Update: v2 removes build process for Sage theme. Now focuses purely on deploying your Bedrock project, regardless of theme. Since each project will have a different build process for its theme, it makes more sense to focus solely on deploying to WP Engine. More info in this issue.
This bash script prepares a WordPress project built on Roots’ Bedrock boilerplate with the Sage starter theme and deploys it to the WP Engine hosting platform. It can be easily modified if you do not use the Sage theme.
- Repo: https://github.com/hello-jason/bedrock-sage-deploy-to-wpengine
- Demo: http://bedrocksage.wpengine.com/
WP Engine expects to see a standard WordPress project in the document root for your account. Since Bedrock shifts folders and files around a bit, this script temporarily moves everything back to their original locations (on a safe, temporary branch), which is then pushed to WP Engine.
The result is a properly-versioned Bedrock repo that you can safely and repeatedly deploy to WP Engine’s production and staging environments.
Installation & Setup
1. Grab the script
Source code is available at https://github.com/hello-jason/bedrock-sage-deploy-to-wpengine. This repo is not meant to be cloned into your project. Rather, just grab the
wpedeploy.sh file and place it in the top-level directory of your Bedrock project, and keep it with your project’s repo.
2. Setup git push
Follow these instructions from WP Engine to setup SSH access and git push for your WP Engine account.
This guide assumes your remotes are named as follows:
- Production: wpeproduction
- Staging: wpestaging
3. Set theme variable
Out the box, this script assumes your theme’s name is sage. Open
wpdeploy.sh and change the following variable (around line 17).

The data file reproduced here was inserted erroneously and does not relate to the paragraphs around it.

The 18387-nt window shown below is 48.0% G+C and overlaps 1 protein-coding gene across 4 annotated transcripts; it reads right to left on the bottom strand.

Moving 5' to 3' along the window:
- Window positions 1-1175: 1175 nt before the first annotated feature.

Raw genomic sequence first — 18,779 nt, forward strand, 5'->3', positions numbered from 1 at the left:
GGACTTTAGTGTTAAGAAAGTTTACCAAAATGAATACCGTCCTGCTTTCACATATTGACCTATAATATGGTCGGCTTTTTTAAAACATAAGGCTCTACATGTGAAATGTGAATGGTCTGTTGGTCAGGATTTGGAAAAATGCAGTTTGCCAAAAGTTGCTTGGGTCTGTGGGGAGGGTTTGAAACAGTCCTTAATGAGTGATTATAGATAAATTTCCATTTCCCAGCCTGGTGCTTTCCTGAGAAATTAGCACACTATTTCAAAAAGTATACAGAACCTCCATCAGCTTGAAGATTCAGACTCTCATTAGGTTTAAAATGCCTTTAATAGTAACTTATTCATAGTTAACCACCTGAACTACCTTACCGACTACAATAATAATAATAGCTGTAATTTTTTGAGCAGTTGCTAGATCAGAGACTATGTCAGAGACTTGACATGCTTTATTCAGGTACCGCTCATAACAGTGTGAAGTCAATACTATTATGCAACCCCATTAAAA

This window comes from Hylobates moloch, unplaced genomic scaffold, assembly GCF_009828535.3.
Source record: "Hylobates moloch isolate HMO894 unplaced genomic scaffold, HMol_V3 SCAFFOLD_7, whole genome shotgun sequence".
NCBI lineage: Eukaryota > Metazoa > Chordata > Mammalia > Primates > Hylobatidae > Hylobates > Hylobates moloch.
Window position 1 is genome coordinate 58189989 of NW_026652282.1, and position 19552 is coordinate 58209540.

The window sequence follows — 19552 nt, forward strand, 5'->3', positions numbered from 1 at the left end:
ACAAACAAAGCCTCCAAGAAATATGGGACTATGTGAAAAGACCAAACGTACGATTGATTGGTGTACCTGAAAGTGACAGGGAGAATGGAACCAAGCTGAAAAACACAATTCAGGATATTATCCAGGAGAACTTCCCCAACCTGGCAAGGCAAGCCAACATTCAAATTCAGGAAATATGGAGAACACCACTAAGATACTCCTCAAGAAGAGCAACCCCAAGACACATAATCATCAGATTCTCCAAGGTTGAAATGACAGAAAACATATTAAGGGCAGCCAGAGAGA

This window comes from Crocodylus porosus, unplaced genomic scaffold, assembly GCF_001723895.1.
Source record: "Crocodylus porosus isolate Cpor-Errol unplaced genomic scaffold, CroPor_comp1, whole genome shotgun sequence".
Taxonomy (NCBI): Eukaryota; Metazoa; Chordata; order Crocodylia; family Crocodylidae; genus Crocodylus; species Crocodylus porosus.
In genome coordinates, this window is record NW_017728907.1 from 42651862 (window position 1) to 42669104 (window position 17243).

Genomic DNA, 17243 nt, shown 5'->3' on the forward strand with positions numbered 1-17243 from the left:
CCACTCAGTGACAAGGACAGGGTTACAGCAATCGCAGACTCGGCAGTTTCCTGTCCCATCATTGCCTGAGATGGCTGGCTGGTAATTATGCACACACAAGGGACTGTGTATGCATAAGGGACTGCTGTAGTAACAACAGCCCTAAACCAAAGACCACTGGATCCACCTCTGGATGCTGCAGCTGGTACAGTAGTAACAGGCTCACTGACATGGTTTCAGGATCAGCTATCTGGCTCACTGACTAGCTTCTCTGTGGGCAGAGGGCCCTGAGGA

themeNameto the directory name of your theme (/app/themes/yourthemename)
4. Run script
In short, it performs a few checks, creates a temporary deployment branch, then builds the site locally. It force pushes to the specified environment using WP Engine’s git push feature. When complete, it removes the temp branch and puts you back on the branch you started from.
Run at the top level of your project, in the same directory as your
.env and composer.json files. Replace each remote name with the ones you created during step 1. Note, running this script with the
bash command is important; Ubuntu defaults to
dash rather than
bash, and the script will fail if you simply run
Deploy to staging:
1 bash wpedeploy.sh wpestaging
Deploy to production:
1 bash wpedeploy.sh wpeproduction
- What branch does it deploy? - Deploys the local branch you run it on to whichever WP Engine remote you specify (production or staging)
- What about the uploads directory? - Completely ignores the uploads directory. You’ll have to upload that separately via SFTP.
- How does it handle plugin versions? - You can upgrade or downgrade version numbers in the
composer update, then run this script to deploy the new version to WP Engine. However, this script will not delete plugins from WP Engine’s servers; you will have to do that via SFTP.
- What about WordPress core? - This script only deploys the contents of
wp-content. You will manage WP core in WP Engine’s interface.
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